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Grape seems to work fairly well for adding jars to your classpath. It also does a lot of other things such as fetching and dependency management. e.g.

#!/home/robert/bin/groovy

import org.apache.commons.lang.StringUtils

@Grab(group='commons-lang', module='commons-lang', version='2.4')

def strings = ['Hello', 'Groovy', 'AVeryLongWord!', 'A simple sentence']
strings.each { String aString ->
    println "$aString: ${StringUtils.abbreviate(aString,10)}"
}

Unfortunately if there is a jar on my filesystem that I want to dynamically add to the filesystem then I have to resort to a much uglier solution.

#!/home/robert/bin/groovy

def loader = this.class.classLoader.rootLoader
loader.addURL(new File("/home/robert/somejars/arithmetic-1.1.jar").toURI().toURL())

// can't use traditional package import
arithmeticMainClass = Class.forName("org.scharp.arithmetic.Main")

println "42 - 23 = " + arithmeticMainClass.subtract(42, 23)

// can't use "new" operator
myArithmeticObject = arithmeticMainClass.newInstance()

Is there a way to make grape grab a jar from the filesystem? If not, can I somehow replicate what grape is doing in groovy/java?

I would like this solution to work for scripts that can be run by many users and many incompatible jars so adding jars to a common directory such as ~/.groovy/lib/ won't work.

I could create a local maven repository for local, jar libaries but that seems like overkill.

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3 Answers

You can customize the ivy settings that Grape uses by creating a ~/.groovy/grapeConfig.xml file.

Here's an example how to use the local file system as repository:

<ibiblio name="local" root="file:${user.home}/.m2/repository/" m2compatible="true"/>
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Thanks for the reply. I mentioned that I didn't want to make a local maven repository--I'd like to be able to specify any jar on the filesystem. –  Robert Kleemann May 15 '11 at 15:41
    
Sorry, I didn't realize that. From the source code it looks like Grape is fully built on top of Ivy. You'd probably have to implement your own AST transformation to make this work. –  Benjamin Muschko May 16 '11 at 13:25
    
Thank's for the source link but I can't figure it out :( It's too bad, it seems grape can run (download and load an ivy jar) but not walk (load a jar from the filesystem) –  Robert Kleemann May 21 '11 at 16:14
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up vote 1 down vote accepted

There's been some interest in adding this feature to grape but nothing serious. My guess is that it's unlikely that this will be added in the near future. (6-18 months)

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This is how I solved this. When Grape (Ivy) wants something it caches it under the ~/.groovy/grapes directory. All you need to do is just create your own ivy.xml file and throw your jar in there. I figured it out by just looking at some of the other artifacts donwloaded from maven. Here is a small example.....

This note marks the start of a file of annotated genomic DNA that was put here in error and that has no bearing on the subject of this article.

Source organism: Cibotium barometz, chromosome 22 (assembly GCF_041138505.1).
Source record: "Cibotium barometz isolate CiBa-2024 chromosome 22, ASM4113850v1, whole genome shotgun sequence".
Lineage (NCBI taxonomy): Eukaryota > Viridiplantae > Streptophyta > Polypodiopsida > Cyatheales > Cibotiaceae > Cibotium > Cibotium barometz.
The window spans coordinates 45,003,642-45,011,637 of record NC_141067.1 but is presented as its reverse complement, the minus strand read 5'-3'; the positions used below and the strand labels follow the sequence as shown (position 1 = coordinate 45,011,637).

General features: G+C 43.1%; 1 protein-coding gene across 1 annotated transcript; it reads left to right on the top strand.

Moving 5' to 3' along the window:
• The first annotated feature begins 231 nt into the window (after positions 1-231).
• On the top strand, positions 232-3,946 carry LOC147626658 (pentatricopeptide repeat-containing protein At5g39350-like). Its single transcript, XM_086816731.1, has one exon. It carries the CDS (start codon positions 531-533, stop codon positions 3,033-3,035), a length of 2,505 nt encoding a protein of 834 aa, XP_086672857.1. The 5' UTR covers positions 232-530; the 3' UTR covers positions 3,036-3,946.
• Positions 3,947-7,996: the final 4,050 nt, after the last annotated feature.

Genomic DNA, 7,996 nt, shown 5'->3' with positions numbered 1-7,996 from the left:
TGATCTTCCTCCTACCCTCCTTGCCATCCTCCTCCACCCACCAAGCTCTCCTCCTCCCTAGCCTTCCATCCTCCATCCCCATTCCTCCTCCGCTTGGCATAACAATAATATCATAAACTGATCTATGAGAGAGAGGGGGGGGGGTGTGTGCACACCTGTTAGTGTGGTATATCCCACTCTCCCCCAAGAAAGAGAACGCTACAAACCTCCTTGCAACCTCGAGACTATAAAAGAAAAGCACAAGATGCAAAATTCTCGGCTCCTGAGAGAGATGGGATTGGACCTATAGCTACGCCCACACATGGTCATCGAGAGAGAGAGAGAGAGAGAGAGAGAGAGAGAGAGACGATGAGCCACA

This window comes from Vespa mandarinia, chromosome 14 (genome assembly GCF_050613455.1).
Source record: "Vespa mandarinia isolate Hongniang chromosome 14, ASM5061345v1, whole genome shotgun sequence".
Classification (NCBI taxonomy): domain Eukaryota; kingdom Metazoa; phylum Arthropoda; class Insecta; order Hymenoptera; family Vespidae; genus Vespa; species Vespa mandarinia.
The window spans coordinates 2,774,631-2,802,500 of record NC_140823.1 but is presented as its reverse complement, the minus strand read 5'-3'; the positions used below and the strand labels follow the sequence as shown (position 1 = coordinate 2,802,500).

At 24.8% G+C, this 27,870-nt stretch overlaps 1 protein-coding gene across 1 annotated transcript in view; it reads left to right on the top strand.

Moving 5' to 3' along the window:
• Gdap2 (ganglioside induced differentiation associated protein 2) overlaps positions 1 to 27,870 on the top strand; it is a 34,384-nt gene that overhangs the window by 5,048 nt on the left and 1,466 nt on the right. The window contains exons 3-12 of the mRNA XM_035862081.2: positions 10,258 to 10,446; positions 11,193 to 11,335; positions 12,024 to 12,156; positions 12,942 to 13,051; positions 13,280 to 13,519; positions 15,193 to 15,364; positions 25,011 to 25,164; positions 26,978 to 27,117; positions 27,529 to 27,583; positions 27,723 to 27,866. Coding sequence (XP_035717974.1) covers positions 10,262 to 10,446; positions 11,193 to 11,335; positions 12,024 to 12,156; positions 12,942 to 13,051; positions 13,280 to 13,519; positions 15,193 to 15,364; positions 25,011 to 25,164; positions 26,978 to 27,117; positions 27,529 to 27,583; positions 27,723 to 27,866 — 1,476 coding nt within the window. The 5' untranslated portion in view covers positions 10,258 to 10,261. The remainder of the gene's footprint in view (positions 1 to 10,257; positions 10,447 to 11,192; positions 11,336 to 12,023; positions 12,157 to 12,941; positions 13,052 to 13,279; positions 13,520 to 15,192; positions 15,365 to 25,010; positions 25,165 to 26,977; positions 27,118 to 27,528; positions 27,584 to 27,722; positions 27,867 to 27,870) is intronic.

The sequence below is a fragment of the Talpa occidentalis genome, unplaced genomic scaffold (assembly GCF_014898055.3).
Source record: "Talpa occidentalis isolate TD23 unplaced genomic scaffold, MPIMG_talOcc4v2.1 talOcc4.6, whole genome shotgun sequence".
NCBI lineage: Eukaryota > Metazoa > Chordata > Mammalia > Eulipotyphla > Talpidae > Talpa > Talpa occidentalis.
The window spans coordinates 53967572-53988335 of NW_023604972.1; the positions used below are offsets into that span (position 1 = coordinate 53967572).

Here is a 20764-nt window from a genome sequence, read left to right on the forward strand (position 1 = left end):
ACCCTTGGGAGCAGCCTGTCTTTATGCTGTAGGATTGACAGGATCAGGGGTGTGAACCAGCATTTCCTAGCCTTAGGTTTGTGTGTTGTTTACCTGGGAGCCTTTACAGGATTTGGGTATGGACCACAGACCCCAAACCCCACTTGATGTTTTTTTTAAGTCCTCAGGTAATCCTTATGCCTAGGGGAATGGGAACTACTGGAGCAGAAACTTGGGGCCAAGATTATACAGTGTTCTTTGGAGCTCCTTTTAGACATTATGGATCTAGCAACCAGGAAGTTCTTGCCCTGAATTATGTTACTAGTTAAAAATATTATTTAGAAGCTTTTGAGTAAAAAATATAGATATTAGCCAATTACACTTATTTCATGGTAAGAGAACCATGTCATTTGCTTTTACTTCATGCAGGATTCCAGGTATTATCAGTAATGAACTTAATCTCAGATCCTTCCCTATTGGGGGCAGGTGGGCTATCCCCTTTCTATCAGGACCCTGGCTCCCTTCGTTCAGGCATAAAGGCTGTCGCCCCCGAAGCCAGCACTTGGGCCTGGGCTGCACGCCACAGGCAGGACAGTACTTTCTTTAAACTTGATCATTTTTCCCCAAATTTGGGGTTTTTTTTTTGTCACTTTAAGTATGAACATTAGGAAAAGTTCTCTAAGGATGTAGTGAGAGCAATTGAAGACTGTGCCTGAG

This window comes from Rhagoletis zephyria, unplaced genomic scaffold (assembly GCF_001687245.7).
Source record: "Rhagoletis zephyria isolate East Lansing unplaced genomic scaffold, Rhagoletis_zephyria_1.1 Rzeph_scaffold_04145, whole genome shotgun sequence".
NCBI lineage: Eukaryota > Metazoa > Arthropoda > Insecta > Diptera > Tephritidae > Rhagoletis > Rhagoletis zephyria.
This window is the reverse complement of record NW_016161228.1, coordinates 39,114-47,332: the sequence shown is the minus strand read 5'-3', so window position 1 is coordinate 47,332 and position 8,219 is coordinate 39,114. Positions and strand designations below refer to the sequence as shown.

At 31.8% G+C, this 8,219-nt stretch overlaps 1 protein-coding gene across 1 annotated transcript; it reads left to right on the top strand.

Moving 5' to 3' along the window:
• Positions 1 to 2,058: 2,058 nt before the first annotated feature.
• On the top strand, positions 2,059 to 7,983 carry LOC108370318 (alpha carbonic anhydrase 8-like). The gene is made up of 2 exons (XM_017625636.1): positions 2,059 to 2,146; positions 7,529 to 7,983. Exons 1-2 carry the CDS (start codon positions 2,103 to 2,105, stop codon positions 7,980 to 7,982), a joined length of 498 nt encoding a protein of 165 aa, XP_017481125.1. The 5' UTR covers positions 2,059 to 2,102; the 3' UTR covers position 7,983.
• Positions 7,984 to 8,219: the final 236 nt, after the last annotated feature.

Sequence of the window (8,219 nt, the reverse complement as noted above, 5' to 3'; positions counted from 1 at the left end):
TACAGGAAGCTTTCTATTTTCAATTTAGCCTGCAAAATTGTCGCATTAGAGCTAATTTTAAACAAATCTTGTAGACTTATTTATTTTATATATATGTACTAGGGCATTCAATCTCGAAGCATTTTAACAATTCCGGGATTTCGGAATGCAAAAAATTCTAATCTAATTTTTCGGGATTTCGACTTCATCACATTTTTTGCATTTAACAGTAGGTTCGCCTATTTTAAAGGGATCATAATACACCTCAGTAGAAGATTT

We use Oracle here and I wanted it's jdbc jar file to be able to be 'Grabbed' by my Groovy scripts. Unfortunately, I could not find any repository that had this jar on the web.

  • Step 1 : create directory ~/.groovy/grapes/com.oracle
  • Step 2 : create directory ~/.groovy/grapes/com.oracle/ojdbc6
  • Step 3 : create directory ~/.groovy/grapes/com.oracle/ojdbc6/jars
  • Step 4 : Get a copy of Oracle's ojdbc jar file and rename it. Our oracle version is 11.2.0.1.0 and we use Java6 so I got the locally installed ojdbc6.jar file and copied as ojdbc6-11.2.0.1.0.jar. This file I put into the directory created in the prior step.
  • Step 5 : create an ivy-11.2.0.1.0.xml config file.This file should be put into the directory created in step 2. For this step I heavily relied on examples from other artifacts grabbed. Any apache commons lib is a good example.

Here is my xml.

<?xml version="1.0" encoding="UTF-8"?>
<ivy-module version="2.0" xmlns:m="http://ant.apache.org/ivy/maven"
>
  <info organisation="com.oracle" module="ojdbc6" revision="11.2.0.1.0" status="release" publication="20130102153401">
    <license name="" />
    <description homepage="">Oracle ojdbc driver</description>
  </info>
  <configurations>
    <conf name="default" visibility="public" description="" extends="runtime,master" />
    <conf name="master" visibility="public" description="" />
    <conf name="compile" visibility="public" description="" />
    <conf name="provided" visibility="public" description="" />
    <conf name="runtime" visibility="public" description="" extends="compile" />
    <conf name="test" visibility="public" description="" extends="runtime" />
    <conf name="system" visibility="public" description="" />
    <conf name="sources" visibility="public" description="" />
    <conf name="javadoc" visibility="public" description="" />
    <conf name="optional" visibility="public" description="" />
  </configurations>
  <publications>
    <artifact name="ojdbc6" type="jar" ext="jar" conf="master" />
  </publications>
</ivy-module>

Now I can use this jar in my groovy scripts with the following....

@Grapes([
  @GrabConfig(systemClassLoader=true),
  @Grab('com.oracle:ojdbc6:11.2.0.1.0'),
])
import groovy.sql.*


To make things easy for deploying this grape to multiple servers I created a zip file that I could extract anywhere....

$ unzip -qql oracle_jdbc_groovy_grape.zip
        0  06-11-2012 13:50   .groovy/grapes/com.oracle/
        0  06-12-2012 14:17   .groovy/grapes/com.oracle/ojdbc6/
        0  06-12-2012 14:17   .groovy/grapes/com.oracle/ojdbc6/jars/
  2111220  06-11-2012 11:46   .groovy/grapes/com.oracle/ojdbc6/jars/ojdbc6-11.2.0.1.0.jar
     2349  06-11-2012 11:50   .groovy/grapes/com.oracle/ojdbc6/ivy-11.2.0.1.0.xml
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